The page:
Leaflets calling for Tibet’s independence from China have been found scattered on a mountain pass in Tibetan-populated Kardze prefecture in Sichuan, prompting a security crackdown and searches of Tibetan vehicles and dwellings in the area, according to local sources.
The discovery five days ago came just two weeks after Chinese security forces fired on unarmed Tibetan worshipers marking the birthday of the Dalai Lama in the same prefecture, wounding several.
“On Monday, July 20, leaflets calling for Tibetan independence were found on Latsekha, a pass visited by travelers and located about 10 miles [16 kilometers] from Kardze [in Chinese, Ganzi] town,” a resident of the area told RFA’s Tibetan Service on Wednesday.
The leaflets also carried slogans urging Chinese to “return to China” and calling for the long life of exiled spiritual leader the Dalai Lama, RFA’s source said, speaking on condition of anonymity.
“Following this, police and public security officials have begun investigations and are searching for the persons responsible for the leaflets.”
Places searched include houses and hotels in downtown Kardze and a village located near the pass, he said, adding, “Vehicles traveling past the site of the incident have also been stopped and searched.”
Before the leaflets were discovered, local Tibetans had observed a group of monks in a vehicle near the site, where area residents traditionally burn incense, raise prayer flags, and scatter leaflets containing prayers, the source said.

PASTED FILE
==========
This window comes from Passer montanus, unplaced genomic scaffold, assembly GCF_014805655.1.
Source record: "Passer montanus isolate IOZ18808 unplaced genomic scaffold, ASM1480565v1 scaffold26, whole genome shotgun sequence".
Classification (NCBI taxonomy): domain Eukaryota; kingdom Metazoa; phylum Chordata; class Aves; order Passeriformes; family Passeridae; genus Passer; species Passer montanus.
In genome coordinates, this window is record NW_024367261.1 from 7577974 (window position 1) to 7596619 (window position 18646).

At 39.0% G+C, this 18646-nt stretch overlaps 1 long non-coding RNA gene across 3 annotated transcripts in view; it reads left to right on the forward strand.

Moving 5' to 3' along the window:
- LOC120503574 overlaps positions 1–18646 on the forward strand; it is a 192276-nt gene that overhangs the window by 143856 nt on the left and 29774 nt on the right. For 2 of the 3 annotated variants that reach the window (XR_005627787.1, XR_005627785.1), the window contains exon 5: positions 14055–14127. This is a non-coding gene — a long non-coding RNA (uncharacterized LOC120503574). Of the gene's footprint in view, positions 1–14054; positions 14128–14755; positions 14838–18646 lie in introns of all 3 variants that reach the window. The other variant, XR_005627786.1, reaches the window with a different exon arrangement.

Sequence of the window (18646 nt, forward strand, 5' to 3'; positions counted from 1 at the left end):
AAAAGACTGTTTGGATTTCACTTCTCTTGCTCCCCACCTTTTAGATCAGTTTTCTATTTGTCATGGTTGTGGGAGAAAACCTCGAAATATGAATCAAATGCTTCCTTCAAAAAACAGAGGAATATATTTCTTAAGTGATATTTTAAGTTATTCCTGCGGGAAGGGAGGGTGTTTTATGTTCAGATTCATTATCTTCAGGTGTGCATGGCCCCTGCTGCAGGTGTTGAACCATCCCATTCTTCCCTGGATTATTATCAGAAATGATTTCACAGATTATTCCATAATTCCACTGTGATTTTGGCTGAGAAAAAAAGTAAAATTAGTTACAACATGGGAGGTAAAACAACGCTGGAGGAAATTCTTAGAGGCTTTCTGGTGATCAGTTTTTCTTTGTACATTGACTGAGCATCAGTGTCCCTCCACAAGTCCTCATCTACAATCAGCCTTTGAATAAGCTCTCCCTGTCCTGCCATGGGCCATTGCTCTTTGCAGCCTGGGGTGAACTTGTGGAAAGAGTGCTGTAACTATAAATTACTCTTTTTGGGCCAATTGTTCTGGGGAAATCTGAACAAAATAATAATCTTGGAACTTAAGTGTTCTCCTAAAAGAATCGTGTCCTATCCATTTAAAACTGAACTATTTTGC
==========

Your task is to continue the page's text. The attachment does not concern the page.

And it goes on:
“Some are speculating that the independence leaflets may have been scattered with the prayers,” he said.
Police fire on crowd
Earlier in the month, at least eight Tibetans were injured when Chinese police fired gunshots and tear gas to disperse hundreds of monks and nuns who had gathered in Kardze prefecture to mark the birthday of the Dalai Lama.
Area residents and exile groups reported that police also beat some in the crowd and smashed the windows of vehicles used to transport the worshipers to the lower slopes of a mountain regarded as sacred in Kardze’s Tawu (Daofu) county.
Chinese leaders regularly accuse the Dalai Lama of trying to “split” Tibet away from China, whose troops marched into the self-governing Himalayan region in 1950.
But the Dalai Lama denies seeking independence for Tibet, saying that he seeks only a “greater autonomy” that will preserve Tibetan cultural and religious freedoms for his homeland as a part of China.
A total of 121 Tibetans have set themselves ablaze to date in self-immolation protests challenging Chinese rule and calling for the Dalai Lama’s return.
Reported by Norbu Damdul for RFA’s Tibetan Service. Translated by Karma Dorjee. Written in English by Richard Finney.